Auto Express survey named the first-generation Ford Focus the greatest car of the past 25 years, in Britain anyway.

My wife glanced up from the morning paper, gave me a weary scowl and emitted a low groan. When I asked her what was troubling her, she hesitated for a moment. But it’s my job to know what’s in the papers and she realised I’d see it sooner or later. So best to get it over with, insufferable though she knew I’d be.

With a look of martyred resignation, she pushed the paper towards me and pointed at the headline: “Greatest car of the last 25 years? Bugatti? Aston Martin? Ferrari? Why the Ford Focus, of course.”

Looking back, I can see that the flash of triumph I beamed at her may have been tactless and ill-judged to promote domestic harmony.

But I hope that my fellow veterans of the battleground of marriage will understand when I say I just couldn’t help it.

I should explain that for a long while now, a recurring theme of our marital disputes has been my strong attachment to our less-than-pristine 11-year-old Ford Focus.

With three of our four boys off the family payroll (though two of them are still in residence, as I write), my wife feels that we ought to have a car that better reflects our improved financial circumstances and status in life.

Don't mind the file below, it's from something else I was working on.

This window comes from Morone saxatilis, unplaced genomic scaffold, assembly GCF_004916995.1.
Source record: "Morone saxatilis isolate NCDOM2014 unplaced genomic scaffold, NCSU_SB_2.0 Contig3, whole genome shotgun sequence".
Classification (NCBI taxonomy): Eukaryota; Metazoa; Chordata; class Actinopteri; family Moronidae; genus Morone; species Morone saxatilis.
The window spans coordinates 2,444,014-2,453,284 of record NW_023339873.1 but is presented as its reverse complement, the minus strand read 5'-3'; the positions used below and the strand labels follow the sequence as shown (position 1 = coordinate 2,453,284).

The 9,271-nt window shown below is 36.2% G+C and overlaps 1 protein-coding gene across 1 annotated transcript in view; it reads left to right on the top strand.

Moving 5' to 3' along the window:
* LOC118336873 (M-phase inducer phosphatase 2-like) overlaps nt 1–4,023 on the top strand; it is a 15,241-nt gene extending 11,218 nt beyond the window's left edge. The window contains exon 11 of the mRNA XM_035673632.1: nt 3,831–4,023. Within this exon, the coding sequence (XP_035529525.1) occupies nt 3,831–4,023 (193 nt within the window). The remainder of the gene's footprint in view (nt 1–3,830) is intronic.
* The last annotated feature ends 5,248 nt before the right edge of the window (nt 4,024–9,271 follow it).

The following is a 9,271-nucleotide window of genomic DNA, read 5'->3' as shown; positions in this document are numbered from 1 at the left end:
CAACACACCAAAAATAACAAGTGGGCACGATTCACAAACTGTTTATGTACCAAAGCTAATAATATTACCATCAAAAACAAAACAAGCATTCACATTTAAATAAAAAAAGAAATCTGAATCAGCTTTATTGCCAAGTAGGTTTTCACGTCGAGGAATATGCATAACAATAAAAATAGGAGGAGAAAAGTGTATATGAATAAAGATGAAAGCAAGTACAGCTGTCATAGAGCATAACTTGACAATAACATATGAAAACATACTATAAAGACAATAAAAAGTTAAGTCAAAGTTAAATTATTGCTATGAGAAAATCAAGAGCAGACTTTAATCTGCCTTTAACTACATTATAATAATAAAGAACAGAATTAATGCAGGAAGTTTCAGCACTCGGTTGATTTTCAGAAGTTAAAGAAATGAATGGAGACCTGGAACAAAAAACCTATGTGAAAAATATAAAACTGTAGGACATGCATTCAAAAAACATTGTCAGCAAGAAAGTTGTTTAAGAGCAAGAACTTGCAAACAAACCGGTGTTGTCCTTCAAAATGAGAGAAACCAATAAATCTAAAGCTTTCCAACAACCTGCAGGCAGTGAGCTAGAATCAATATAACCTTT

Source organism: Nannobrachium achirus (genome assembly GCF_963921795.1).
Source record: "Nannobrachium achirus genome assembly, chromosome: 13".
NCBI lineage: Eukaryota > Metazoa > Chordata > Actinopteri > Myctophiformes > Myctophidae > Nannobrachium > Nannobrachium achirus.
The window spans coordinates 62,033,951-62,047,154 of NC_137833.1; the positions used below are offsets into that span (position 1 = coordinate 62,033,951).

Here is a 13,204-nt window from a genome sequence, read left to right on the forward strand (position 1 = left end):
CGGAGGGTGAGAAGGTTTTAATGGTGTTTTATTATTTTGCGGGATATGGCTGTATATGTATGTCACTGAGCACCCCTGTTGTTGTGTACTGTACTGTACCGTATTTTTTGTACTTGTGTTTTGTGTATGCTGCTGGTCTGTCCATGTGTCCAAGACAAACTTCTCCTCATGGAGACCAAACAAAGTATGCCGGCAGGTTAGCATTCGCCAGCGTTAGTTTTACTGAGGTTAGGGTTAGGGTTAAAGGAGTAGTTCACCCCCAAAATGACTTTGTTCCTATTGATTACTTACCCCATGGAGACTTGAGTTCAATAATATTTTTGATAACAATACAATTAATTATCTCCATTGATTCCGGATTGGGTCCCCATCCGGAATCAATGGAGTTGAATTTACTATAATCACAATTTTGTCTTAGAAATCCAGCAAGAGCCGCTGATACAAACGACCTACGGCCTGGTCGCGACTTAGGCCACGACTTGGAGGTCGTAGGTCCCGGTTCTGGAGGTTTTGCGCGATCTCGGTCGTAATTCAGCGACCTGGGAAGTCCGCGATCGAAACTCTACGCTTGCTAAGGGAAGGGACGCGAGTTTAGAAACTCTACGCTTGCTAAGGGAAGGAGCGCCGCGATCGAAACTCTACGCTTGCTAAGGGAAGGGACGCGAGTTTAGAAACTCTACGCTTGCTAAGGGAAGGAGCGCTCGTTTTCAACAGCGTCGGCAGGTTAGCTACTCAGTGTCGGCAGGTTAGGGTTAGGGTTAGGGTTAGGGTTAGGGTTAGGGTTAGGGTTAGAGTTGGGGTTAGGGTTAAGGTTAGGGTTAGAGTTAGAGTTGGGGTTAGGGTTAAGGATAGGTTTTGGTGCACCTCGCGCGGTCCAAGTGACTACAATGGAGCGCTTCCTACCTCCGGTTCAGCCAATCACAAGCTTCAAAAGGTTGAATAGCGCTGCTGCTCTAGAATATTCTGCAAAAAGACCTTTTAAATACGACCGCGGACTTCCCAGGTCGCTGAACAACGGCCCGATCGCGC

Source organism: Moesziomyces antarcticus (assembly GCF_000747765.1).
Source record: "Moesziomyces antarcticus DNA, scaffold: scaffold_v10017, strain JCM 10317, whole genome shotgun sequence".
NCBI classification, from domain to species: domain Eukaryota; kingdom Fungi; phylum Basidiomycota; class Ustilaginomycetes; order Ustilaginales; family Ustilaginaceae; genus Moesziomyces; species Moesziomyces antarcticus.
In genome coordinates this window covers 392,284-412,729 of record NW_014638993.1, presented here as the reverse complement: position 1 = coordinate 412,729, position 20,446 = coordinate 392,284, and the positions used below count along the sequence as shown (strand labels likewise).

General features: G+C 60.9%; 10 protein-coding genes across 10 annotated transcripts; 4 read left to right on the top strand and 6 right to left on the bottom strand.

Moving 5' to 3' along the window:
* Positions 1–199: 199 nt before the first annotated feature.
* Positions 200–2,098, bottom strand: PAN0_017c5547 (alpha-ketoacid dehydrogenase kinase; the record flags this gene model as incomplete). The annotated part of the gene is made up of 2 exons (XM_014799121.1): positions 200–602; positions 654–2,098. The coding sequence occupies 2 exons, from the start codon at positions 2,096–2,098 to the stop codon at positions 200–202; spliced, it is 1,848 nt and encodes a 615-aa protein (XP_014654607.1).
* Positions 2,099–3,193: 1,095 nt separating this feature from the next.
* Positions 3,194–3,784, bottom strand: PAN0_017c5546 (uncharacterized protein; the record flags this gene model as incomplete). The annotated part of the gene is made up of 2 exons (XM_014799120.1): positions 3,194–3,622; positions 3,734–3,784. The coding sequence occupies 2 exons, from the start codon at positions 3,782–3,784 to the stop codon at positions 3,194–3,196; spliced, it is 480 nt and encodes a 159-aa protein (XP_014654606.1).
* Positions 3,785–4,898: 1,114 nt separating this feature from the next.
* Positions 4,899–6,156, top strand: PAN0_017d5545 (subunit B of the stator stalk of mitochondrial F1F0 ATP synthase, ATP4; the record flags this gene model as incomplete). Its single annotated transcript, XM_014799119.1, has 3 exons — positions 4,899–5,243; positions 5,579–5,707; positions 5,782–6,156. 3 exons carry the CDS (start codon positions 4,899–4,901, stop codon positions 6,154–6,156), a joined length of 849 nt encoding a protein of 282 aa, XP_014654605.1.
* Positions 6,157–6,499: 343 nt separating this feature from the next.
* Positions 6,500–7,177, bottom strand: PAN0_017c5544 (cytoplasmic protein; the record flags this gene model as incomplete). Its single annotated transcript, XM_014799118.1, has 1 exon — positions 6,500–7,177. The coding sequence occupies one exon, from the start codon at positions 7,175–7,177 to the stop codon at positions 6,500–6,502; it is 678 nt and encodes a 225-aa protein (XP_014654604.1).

Nothing too flashy, but something newer and smarter, with fewer scratches and dents - a middle-of-the-range Audi or BMW, perhaps, or possibly one of the latest VW Golfs.

She wants a car less ordinary than a Ford Focus - one that doesn’t proclaim, every time we pull up at the house of a friend or one of her sisters: “Mr and Mrs Suburban-Nobody have arrived!”

Indeed, for a good few years she’s been praying for the car to break down irreparably as her best hope of a change - but of course one of the great things about the Ford Focus is that it never does break down.

Ours doesn’t, anyway, touch wood (though admittedly you won’t find much of that on a Focus dashboard).

It has sailed through all its roadworthy tests without a hint of a problem and, apart from a recent thirst for water that may be due to a leak somewhere, it shows every sign of running as smoothly as ever for a good few years yet.